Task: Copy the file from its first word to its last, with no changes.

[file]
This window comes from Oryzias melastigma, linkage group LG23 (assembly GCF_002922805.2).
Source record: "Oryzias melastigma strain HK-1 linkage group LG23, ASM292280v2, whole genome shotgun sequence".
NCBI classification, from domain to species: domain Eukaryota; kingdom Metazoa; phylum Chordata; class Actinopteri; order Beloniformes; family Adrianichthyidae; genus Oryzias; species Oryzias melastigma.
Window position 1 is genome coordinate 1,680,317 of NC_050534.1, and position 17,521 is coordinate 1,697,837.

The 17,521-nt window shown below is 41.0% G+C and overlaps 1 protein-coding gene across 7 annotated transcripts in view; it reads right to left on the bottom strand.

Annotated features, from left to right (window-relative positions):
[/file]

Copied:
This window comes from Oryzias melastigma, linkage group LG23 (assembly GCF_002922805.2).
Source record: "Oryzias melastigma strain HK-1 linkage group LG23, ASM292280v2, whole genome shotgun sequence".
NCBI classification, from domain to species: domain Eukaryota; kingdom Metazoa; phylum Chordata; class Actinopteri; order Beloniformes; family Adrianichthyidae; genus Oryzias; species Oryzias melastigma.
Window position 1 is genome coordinate 1,680,317 of NC_050534.1, and position 17,521 is coordinate 1,697,837.

The 17,521-nt window shown below is 41.0% G+C and overlaps 1 protein-coding gene across 7 annotated transcripts in view; it reads right to left on the bottom strand.

Annotated features, from left to right (window-relative positions):